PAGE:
The Kennedy Administration, 1961–63
Inauguration Day dawned bright and cold following a snowstorm. Standing bare headed in the sun, the new president offered not promises but a challenge. He called on foreign adversaries to “begin anew the quest for peace” and on his “fellow Americans” to “ask not what your country can do for you—ask what you can do for your country.”
One of Kennedy’s first acts as president was to create the Peace Corps, a program that sent young people to developing nations, to live among the people they helped. In addition to technical assistance for projects in health, sanitation, and education, their objective was “to promote peace and friendship.” More than seven thousand idealistic Americans, young and old, signed up. Kennedy asked Congress for legislation that increased the minimum wage, provided health insurance for the aged, and scholarship aid for those studying medicine, dentistry, and nursing. He reinvigorated America’s space program with a commitment to landing a man on the moon, and bringing him safely back to earth, “before this decade is out.”
But several months into his administration Kennedy’s attention to domestic issues was interrupted by a foreign crisis. He had approved an Eisenhower-era plan for overthrowing Cuba’s communist dictator, Fidel Castro. But when CIA-trained Cuban exiles landed at the Bay of Pigs, they were captured. Kennedy accepted full responsibility, then turned to his predecessor for wisdom, inviting former President Dwight D. Eisenhower to Camp David. Sobered by failure, Kennedy stood firm when he met Soviet Premier Nikita Khrushchev in Vienna in June. Khrushchev sought to force the Allied powers out of Berlin, which had been divided at the end of World War II. When Kennedy would not withdraw, Khrushchev ordered a wall built between the Soviet and Allied zones of the city. Cold War tensions escalated, and a nuclear arms race resumed.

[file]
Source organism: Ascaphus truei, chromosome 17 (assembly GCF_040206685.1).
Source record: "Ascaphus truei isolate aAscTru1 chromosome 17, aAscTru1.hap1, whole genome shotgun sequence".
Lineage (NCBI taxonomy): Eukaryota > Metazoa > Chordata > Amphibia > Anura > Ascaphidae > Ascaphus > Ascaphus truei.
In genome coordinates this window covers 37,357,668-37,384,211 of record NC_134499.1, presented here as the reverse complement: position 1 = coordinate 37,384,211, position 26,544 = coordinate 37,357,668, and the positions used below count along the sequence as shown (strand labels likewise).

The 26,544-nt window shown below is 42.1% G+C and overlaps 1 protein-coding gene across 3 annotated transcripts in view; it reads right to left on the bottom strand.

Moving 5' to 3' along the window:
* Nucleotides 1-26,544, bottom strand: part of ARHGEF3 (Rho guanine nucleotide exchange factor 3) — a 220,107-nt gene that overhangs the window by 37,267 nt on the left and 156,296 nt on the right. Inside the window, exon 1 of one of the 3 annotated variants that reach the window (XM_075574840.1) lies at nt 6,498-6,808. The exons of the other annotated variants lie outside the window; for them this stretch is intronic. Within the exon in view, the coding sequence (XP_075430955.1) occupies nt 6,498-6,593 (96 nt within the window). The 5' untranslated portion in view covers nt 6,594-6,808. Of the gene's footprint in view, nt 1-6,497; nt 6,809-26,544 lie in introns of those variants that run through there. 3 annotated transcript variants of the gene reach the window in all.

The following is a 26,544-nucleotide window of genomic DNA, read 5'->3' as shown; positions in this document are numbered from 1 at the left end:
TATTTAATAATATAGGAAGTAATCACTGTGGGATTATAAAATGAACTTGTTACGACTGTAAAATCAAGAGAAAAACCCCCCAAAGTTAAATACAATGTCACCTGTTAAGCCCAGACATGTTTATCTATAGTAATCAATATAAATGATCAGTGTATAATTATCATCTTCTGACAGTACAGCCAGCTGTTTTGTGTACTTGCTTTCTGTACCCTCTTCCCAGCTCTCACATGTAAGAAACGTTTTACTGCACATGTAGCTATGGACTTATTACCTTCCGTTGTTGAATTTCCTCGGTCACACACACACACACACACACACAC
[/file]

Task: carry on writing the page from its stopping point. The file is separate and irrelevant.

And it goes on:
The next year brought a much more dangerous crisis. In October, when the Soviets began to install missile sites in Cuba, just 90 miles from the U.S. shores, the superpowers were brought to the brink of nuclear war. Putting the U.S. military on high alert and assembling a panel of security advisers, Kennedy considered possible responses. On October 22 he announced a quarantine of the island and sent the U.S. Navy to enforce it. As Soviet ships with supplies for the missile sites approached, the whole world was watching. At the last minute the ships turned around, and in the next days behind the scenes communications between Kennedy and Khrushchev opened a resolution. Khrushchev agreed to remove the Cuban missiles if Kennedy would promise that the United States would not invade Cuba and, in an agreement secret at the time, would remove U.S. missiles in Turkey, aimed at the Soviet heartland. On November 2 Kennedy announced that “progress is now being made toward peace in the Caribbean.”